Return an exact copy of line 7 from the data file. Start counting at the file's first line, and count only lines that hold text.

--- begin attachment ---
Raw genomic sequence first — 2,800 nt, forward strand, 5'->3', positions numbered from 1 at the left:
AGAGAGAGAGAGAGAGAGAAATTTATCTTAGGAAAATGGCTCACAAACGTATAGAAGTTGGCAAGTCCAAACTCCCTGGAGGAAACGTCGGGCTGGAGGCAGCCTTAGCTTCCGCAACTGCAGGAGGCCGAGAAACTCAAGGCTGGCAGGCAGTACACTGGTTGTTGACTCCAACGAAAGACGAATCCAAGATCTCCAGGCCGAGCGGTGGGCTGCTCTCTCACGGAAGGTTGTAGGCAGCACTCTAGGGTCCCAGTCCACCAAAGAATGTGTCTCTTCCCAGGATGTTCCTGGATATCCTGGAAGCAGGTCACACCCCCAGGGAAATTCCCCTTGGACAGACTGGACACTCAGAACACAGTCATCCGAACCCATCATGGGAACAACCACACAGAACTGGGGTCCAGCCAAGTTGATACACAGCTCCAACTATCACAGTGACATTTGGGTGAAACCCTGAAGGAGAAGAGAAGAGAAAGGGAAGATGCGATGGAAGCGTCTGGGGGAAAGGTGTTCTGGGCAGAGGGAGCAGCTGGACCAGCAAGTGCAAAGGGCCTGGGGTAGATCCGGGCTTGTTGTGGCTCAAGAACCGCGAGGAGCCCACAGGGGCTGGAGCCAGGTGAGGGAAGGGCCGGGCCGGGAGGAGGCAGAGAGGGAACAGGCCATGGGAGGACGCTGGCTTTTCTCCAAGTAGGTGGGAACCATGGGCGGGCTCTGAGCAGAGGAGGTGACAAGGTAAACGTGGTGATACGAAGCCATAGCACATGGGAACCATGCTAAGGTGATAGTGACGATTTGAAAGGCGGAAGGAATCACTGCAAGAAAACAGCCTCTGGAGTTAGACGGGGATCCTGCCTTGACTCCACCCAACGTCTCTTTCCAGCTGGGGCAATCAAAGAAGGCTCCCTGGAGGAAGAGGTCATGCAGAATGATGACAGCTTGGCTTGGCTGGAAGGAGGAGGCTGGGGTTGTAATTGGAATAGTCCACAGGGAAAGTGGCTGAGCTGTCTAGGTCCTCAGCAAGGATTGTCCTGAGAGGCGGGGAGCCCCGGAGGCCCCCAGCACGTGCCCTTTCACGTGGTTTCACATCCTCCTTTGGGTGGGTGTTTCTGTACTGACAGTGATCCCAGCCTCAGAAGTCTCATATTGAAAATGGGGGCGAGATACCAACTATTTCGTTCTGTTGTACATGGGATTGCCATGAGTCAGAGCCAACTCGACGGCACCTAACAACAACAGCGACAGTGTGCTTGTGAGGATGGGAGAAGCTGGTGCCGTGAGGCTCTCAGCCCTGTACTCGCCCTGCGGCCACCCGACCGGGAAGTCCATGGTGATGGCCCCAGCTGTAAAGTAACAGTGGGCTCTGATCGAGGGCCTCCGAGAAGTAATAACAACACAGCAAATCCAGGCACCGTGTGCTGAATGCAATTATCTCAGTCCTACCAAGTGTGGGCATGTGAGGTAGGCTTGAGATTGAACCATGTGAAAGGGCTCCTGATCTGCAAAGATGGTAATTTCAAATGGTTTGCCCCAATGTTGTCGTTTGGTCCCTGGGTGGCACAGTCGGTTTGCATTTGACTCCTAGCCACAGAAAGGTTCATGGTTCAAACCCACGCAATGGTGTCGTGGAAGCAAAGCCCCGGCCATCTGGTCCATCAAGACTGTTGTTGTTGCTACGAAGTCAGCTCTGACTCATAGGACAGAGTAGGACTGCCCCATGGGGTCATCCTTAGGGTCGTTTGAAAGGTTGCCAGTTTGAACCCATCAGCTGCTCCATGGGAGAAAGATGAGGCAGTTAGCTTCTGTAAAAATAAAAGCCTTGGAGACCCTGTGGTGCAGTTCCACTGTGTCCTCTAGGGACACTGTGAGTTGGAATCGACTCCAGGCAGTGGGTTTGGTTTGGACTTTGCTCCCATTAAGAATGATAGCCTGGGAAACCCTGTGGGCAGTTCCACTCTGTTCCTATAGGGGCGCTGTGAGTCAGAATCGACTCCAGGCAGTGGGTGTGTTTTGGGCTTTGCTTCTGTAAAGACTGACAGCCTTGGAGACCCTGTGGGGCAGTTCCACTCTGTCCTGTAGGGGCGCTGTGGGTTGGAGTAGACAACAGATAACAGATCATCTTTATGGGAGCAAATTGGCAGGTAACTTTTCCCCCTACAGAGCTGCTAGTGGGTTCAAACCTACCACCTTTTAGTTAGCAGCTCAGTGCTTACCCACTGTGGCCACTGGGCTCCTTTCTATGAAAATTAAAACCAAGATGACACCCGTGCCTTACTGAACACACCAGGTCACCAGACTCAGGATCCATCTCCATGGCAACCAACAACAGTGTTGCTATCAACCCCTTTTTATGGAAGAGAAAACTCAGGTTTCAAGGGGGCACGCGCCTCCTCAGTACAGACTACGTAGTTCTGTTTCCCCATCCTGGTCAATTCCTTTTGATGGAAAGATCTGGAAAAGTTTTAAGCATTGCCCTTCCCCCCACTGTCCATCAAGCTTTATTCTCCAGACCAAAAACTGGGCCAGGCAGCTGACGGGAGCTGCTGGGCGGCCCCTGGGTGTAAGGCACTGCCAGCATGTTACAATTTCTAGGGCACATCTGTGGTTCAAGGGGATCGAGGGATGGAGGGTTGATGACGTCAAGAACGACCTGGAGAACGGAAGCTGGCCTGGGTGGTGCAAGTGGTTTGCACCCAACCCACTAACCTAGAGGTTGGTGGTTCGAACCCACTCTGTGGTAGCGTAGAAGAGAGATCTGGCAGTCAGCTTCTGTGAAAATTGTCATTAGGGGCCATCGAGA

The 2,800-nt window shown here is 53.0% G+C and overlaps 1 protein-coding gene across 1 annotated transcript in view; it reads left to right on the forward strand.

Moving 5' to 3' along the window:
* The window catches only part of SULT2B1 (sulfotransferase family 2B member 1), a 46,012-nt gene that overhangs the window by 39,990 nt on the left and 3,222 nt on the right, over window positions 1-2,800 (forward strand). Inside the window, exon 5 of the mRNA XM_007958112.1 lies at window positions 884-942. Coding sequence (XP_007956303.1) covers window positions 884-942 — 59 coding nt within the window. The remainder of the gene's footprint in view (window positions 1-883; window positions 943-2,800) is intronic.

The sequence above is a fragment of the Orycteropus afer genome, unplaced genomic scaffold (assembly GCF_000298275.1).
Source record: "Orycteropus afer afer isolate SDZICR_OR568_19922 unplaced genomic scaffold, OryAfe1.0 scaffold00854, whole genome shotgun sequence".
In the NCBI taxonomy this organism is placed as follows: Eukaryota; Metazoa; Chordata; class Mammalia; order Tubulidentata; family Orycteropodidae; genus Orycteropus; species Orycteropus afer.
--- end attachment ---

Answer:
Source record: "Orycteropus afer afer isolate SDZICR_OR568_19922 unplaced genomic scaffold, OryAfe1.0 scaffold00854, whole genome shotgun sequence".